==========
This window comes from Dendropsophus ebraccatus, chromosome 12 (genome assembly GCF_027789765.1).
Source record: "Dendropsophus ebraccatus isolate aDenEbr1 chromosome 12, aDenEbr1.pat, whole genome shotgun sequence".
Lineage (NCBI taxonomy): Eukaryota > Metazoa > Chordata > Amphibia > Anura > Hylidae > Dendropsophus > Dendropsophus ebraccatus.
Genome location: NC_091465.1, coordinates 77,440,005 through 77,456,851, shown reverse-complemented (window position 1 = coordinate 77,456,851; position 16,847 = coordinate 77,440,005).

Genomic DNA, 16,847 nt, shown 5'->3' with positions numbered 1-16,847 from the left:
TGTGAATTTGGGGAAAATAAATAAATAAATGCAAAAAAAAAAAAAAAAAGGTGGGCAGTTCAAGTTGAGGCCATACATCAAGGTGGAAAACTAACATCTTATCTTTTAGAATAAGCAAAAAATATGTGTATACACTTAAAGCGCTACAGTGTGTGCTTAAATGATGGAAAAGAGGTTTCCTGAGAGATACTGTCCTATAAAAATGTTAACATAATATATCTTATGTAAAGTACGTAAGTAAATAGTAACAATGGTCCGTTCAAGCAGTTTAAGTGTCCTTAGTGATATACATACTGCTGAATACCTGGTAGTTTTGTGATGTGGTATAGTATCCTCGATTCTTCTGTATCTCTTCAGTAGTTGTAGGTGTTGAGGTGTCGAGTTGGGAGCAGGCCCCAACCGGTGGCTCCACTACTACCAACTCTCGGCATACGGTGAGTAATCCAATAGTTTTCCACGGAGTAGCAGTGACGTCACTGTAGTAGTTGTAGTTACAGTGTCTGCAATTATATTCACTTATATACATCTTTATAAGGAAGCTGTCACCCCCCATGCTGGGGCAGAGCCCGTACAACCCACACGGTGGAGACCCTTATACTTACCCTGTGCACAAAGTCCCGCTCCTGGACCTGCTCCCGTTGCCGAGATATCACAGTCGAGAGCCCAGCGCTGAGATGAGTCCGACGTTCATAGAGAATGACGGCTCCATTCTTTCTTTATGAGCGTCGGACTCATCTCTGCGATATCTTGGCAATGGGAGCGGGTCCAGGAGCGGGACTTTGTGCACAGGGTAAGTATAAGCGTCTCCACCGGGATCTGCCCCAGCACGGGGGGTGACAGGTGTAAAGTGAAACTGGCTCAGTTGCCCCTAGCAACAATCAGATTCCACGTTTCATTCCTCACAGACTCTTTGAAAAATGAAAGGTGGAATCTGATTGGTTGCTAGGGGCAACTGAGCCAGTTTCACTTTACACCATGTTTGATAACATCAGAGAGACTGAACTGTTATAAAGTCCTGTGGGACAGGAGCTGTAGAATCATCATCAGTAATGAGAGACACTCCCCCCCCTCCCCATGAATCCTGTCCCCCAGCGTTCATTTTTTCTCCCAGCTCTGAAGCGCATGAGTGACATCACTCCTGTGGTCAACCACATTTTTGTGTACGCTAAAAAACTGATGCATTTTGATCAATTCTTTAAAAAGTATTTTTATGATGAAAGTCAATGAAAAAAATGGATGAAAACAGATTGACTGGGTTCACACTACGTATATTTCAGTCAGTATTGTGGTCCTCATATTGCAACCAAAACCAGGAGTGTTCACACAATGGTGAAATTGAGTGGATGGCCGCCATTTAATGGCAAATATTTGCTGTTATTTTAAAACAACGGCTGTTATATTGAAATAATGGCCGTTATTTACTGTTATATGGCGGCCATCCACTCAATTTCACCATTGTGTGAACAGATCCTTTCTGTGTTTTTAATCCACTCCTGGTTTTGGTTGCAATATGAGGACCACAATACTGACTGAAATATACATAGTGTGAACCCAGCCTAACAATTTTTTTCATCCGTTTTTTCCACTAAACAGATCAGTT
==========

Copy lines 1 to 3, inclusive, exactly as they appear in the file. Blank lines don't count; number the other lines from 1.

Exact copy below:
This window comes from Dendropsophus ebraccatus, chromosome 12 (genome assembly GCF_027789765.1).
Source record: "Dendropsophus ebraccatus isolate aDenEbr1 chromosome 12, aDenEbr1.pat, whole genome shotgun sequence".
Lineage (NCBI taxonomy): Eukaryota > Metazoa > Chordata > Amphibia > Anura > Hylidae > Dendropsophus > Dendropsophus ebraccatus.